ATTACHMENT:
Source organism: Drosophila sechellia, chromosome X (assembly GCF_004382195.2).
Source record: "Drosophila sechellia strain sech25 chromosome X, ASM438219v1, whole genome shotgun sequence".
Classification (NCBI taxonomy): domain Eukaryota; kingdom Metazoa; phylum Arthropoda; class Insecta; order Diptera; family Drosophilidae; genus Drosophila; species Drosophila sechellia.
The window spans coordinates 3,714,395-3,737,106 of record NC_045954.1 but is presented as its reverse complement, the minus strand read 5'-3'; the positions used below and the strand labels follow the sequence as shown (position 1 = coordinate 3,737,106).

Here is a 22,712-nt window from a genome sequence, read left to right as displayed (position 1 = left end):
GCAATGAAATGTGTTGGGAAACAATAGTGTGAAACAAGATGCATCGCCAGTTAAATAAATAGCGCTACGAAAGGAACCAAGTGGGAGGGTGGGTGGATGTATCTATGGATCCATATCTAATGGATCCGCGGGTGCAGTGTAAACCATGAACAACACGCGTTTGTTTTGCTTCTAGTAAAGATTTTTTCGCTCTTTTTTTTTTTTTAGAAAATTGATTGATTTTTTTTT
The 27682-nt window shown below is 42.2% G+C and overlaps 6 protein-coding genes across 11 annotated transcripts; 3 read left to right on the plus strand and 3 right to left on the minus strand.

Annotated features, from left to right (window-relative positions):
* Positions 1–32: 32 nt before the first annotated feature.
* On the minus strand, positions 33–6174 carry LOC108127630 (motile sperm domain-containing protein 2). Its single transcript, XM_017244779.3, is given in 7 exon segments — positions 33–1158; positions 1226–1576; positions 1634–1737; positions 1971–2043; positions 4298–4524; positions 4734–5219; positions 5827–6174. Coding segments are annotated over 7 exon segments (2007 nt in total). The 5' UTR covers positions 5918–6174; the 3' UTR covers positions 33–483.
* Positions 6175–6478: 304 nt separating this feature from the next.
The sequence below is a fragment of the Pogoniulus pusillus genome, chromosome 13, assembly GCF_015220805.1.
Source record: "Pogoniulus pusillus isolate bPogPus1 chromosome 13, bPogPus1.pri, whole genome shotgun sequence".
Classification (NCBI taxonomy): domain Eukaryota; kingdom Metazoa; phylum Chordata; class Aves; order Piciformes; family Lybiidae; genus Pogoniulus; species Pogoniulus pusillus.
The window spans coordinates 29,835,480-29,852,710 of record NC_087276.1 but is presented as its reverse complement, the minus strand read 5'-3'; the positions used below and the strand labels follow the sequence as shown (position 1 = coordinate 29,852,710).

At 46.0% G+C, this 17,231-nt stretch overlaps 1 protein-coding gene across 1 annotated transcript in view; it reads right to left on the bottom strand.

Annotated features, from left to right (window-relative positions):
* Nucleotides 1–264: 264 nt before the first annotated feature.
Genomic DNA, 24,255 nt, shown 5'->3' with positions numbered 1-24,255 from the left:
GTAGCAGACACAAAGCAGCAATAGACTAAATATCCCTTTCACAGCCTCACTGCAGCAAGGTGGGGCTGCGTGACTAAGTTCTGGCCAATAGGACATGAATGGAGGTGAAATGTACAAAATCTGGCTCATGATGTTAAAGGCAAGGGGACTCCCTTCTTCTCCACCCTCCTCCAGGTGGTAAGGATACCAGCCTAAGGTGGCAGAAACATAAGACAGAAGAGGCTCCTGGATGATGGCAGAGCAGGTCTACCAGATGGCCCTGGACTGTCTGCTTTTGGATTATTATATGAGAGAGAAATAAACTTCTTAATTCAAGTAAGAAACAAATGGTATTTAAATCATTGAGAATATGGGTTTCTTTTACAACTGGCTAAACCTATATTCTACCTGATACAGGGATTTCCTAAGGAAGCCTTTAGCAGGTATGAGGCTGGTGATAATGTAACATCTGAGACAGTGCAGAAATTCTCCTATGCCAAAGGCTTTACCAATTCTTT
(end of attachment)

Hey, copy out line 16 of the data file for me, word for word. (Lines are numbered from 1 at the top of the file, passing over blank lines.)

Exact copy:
At 46.0% G+C, this 17,231-nt stretch overlaps 1 protein-coding gene across 1 annotated transcript in view; it reads right to left on the bottom strand.